If I were asked to describe Jimmie Durham in one sentence, I would say something quite simple—and definitely not new—but very true: he’s an artist’s artist. In other words, he’s one of those artists who is loved, respected, and emulated by other artists, both emerging and established. This is possibly the highest compliment to give any artist.
Durham has had a wide influence on more recent generations of colleagues ranging from Abraham Cruzvillegas to Rachel Harrison, Paweł Althamer to Gareth Moore, just to name a few.
He returns the respect given him not only by teaching and mentoring a large number of artists in his life, but also by creating quite a large number of works that pay homage to colleagues from different generations with whom he feels an affinity, either because of their formal innovations, in the case of Alexander Calder and Constantin Brancusi, or because of their conceptual rigor and sense of mischievousness, as with Marcel Duchamp and David Hammons.
I’m sure that many who encounter his work for the first time, or who haven’t spent time delving into his background, might think that Durham is a self-taught artist, judging by the DIY appearance of his work. As a sculptor, essayist, and poet who has made and exhibited work since 1963, Durham has a long history of studying art and engaging with the dialogue around contemporary art through both his works and his writings. His first solo exhibition took place at the public gallery of the University of Texas at Austin in 1965 during a period when the cultural and political uses of material, objects, and space were central to his practice.
Since then, his substantial career has deftly bridged the space between art and activism. He moved to Europe in 1969 and studied at L’École des Beaux-Arts in Geneva. Along with three other sculptors he formed a group called Draga, which researched ways to bring sculpture into the public realm. At the same time, Durham worked with indigenous friends from South America to form an organization called Incomindios, which attempted to coordinate and encourage support for the struggle of indigenous peoples of the Americas.
In 1973 he returned to the US to become a full-time organizer in the American Indian Movement (AIM). During this time, he served as director of the International Indian Treaty Council and representative to the United Nations. In the early 1980s Durham went back to his initial and pure interest in art. He was living in New York City, working with a loose group of artists who were Puerto Rican, African American, Asian American and American Indian, following the encouragement of his partner, Brazilian artist, Maria Thereza Alves.
At the core of his practice lies the attempt to deconstruct the fundamental concepts of Western culture and dismantle stereotypes and constructions imposed by dominant cultures. This deconstruction results in a wide range of cleverly combined eclectic materials that trigger a reflection on the component parts of art and reality. Using a variety of languages—such as drawing, writing, video, performance, and sculpture—Durham orchestrates cultural symbols and commonplace objects, creating a constant dialectic and struggle between beauty and destructiveness.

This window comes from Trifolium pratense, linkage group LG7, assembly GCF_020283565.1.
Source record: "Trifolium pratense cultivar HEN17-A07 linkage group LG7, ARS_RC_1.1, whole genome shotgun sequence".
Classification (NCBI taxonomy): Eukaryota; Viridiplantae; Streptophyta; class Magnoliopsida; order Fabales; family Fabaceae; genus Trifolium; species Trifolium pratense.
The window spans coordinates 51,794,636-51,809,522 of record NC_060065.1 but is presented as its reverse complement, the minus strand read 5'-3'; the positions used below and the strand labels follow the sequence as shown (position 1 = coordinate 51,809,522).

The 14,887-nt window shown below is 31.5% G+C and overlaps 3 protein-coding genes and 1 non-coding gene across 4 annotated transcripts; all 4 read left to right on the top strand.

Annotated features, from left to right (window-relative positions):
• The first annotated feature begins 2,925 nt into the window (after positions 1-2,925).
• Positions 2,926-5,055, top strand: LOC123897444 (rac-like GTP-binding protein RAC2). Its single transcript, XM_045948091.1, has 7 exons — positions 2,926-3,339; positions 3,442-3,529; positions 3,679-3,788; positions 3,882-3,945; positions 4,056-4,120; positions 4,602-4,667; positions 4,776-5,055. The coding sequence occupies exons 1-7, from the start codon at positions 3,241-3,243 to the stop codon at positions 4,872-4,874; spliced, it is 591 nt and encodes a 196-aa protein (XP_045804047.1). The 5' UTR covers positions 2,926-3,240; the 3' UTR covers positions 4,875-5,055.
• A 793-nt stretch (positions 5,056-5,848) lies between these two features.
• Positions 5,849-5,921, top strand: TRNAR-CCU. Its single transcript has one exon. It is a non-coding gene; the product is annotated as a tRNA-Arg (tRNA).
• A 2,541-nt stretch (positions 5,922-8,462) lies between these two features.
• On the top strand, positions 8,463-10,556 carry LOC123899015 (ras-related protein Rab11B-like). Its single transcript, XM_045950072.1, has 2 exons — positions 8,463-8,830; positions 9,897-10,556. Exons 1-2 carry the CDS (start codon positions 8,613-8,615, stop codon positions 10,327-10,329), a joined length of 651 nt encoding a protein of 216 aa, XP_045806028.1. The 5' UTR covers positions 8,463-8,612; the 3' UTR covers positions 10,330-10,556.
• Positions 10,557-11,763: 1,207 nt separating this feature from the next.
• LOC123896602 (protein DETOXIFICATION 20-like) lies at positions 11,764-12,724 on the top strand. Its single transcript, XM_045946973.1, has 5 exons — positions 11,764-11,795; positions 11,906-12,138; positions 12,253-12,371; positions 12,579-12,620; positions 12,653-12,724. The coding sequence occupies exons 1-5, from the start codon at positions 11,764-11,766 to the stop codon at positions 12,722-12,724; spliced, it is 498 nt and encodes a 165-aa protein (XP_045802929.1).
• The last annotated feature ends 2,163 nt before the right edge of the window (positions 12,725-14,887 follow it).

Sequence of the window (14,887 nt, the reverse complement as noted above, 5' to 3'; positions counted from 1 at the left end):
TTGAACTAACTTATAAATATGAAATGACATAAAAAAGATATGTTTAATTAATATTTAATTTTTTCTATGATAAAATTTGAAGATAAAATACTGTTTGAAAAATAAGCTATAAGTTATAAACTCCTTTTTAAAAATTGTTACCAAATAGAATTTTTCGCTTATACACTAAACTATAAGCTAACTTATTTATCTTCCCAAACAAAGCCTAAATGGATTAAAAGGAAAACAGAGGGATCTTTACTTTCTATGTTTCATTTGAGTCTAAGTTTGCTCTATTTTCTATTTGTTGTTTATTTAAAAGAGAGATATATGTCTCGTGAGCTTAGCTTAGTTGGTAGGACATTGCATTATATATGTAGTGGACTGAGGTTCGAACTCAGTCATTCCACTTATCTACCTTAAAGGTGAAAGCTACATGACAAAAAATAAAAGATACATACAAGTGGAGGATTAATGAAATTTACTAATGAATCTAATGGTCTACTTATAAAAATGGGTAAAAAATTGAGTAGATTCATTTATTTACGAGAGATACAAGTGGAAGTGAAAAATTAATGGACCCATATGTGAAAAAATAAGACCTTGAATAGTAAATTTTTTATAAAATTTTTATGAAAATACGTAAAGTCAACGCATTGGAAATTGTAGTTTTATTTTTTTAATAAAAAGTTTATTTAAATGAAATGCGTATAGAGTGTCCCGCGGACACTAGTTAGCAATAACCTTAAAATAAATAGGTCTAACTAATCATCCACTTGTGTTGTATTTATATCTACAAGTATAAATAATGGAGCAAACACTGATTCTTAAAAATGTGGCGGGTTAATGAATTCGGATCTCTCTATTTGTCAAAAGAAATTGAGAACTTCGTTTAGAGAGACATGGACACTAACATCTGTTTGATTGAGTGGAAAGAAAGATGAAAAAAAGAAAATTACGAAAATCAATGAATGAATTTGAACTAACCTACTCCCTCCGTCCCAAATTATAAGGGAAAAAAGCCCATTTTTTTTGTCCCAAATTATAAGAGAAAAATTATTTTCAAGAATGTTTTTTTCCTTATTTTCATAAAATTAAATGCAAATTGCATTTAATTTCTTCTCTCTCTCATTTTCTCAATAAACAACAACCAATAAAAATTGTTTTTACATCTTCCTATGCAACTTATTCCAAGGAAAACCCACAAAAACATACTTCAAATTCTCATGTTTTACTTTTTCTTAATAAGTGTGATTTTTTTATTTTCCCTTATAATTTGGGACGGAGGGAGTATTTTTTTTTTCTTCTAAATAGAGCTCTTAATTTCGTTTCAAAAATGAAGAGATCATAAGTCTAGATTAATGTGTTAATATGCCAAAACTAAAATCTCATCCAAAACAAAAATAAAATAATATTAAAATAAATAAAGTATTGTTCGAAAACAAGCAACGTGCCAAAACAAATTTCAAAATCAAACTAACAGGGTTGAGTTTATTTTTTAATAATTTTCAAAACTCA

His work is strongly related to matter; it possesses a raw force that comes from the recognition that a material—often readymade wood, stone, or iron—has an evocative power in and of itself.
It would be impossible, in such a small space, to attempt a synthesis of Durham’s artistic thought, but we can undoubtedly recognize the will to break every convention, to practice both mischief and decontextualization, in all his works.
In many of his sculptures and installations, the symbols of modern life and well-being (furniture, refrigerators, cars, aircrafts) are crushed beneath the weight of stones and boulders, which Durham describes as references to architecture. He believes that architectural structures deceive us into living under the guise of stability.
With his intellectual stature and the aesthetic choices he made in his career, Durham has been able to avoid any crystallized reading of his work, becoming instead an artist who defies labels, avoiding the oversimplification that plagues many established artists. Jimmie Durham defies categorization, emphasizing that personal identities should not be used as flags or coats of arms, but should instead be personal and existential ciphers that resists a world that insists on division rather than inclusion. As he told me in April:
I’m not yet old, but I’m beginning to get old. And I’ve noticed that traveling around, half the world is in front of me and half of it is in back. Therefore, I must be at the center of the world. And, I like that feeling. I like seeing all the different things, here at the center of the world. The flowers, the humans, the dogs, the stones, everything. Because I don’t like to be in one place. I never have liked to be at home. My ambition in life, I have said this many times, is to become a homeless orphan. And it’s not so easy, because there’s such nice things to love in the world. And one easily feels at home in every place, where I’d rather not feel at home. I’d rather be a stranger.